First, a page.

While House Republicans have been adamant that immigration reform is all but dead this year, a coalition of women’s groups is hoping to revive the issue, wrapping it into the “war on women” offensive.

Arguing that women and children bear the brunt of the burden from a broken system, and that women will be decisive in the 2014 and 2016 elections, organizers said that Republicans should reconsider their approach to immigration reform.

“Unless we actually have action from House leadership, from Speaker Boehner, to move a bill forward so that the majority of his members in his House can actually vote to move this bill forward, we will continue to push and push and make sure that women voters in November understand who has blocked immigration reform,” Pramila Jayapal, chair of We Belong Together, which advocates for immigration reform, said Wednesday during a conference call with reporters.

Jaypal said that the timeline for reform can’t be dictated by a small group of people, and that the lack of GOP action will have a political cost for the party as it tries rebrand its image and appeal to a more diverse pool of voters.

“If the Republican leadership really looks at the cost of not moving immigration reform forward…the cost for their leadership in Congress, they will start to understand that the lack of action is continuing to play into a frame that already exists,” she said.

Congresswomen Suzan DelBene (D-WA) and Judy Chu (D-CA) have joined the push.

“We know that when women come together and stand up for legislation, something can get done, even in this dysfunctional Congress,” DelBene said, citing the work around the Violence Against Women’s Act.

Framing immigration reform as a political issue for Republicans has been a key strategy for Republicans who support reform as well as Democrats, yet it isn’t an argument that has met with any success. And President Obama in his State of the Union address in January framed the issue in economic terms, as have other Democrats.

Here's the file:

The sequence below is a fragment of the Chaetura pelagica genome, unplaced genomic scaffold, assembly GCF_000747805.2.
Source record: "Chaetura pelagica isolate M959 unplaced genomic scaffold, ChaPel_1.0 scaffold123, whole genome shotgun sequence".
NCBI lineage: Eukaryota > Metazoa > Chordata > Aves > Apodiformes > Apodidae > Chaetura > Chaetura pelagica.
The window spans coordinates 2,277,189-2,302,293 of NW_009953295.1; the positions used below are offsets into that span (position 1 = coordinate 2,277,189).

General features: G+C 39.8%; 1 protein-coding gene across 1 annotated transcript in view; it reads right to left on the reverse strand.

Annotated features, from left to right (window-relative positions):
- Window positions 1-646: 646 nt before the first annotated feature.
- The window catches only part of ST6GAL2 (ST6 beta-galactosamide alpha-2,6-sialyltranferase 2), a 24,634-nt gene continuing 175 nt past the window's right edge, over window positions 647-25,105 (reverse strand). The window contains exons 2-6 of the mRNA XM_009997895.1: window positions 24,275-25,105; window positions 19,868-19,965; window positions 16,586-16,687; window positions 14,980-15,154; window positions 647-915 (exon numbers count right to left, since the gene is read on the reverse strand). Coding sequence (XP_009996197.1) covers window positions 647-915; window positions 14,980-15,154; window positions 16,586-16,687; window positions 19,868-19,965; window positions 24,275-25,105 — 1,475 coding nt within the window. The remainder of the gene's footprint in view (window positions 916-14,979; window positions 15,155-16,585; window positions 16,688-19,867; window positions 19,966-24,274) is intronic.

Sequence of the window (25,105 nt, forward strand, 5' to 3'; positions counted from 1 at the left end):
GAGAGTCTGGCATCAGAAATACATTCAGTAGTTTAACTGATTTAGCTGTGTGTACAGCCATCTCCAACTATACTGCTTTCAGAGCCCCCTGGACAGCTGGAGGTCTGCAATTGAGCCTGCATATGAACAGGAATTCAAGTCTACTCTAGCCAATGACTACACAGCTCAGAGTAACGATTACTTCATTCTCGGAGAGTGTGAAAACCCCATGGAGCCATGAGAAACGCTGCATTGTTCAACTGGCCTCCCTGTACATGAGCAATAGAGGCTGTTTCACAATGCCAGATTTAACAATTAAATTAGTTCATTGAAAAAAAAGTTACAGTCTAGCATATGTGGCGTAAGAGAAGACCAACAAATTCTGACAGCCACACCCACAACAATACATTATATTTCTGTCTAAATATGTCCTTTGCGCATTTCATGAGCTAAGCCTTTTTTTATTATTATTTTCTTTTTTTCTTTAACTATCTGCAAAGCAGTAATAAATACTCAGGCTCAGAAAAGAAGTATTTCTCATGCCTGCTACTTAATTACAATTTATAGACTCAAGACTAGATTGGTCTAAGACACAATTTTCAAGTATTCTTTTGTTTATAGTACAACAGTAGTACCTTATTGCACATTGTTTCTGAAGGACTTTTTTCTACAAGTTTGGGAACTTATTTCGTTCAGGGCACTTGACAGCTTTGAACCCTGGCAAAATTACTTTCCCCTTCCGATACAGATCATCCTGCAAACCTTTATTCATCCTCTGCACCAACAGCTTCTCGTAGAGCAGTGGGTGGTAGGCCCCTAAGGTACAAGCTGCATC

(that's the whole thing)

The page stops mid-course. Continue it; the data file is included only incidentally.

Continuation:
Nearly six in 10 Americans support a pathway to citizenship for the 11 million people who are in the country illegally, according to a Washington Post poll.

While there is broad support for immigration reform from unions, big business and evangelicals, a coalition of conservative House members have effectively derailed any hopes that anything would move this year.

The new push is backed by over 50 organizations, including the National Organization for Women, YWCA and the SEIU, a service workers union with 2.1 million members.   Among the plans are a month-long fast that begins March 8, engaging women on the issue and mobilizing women’s voters.

Jayapal said that the group has data that it will release later about congressional districts where women’s votes could be crucial and where immigration reform could possibly be used as a way to get women to the polls.  Democratic House and Senate leaders are betting that unmarried women hold the key to their electoral success and are pushing for a higher minimum wage and equal pay, issues that play well with women voters. It’s unclear whether immigration reform has the same resonance with women.

“We cannot give up,” said Ana García-Ashley, executive director of the Gamaliel Foundation, a national community-organizing network. “We cannot be defeated by the naysayers. We have to continue to have our voices heard.”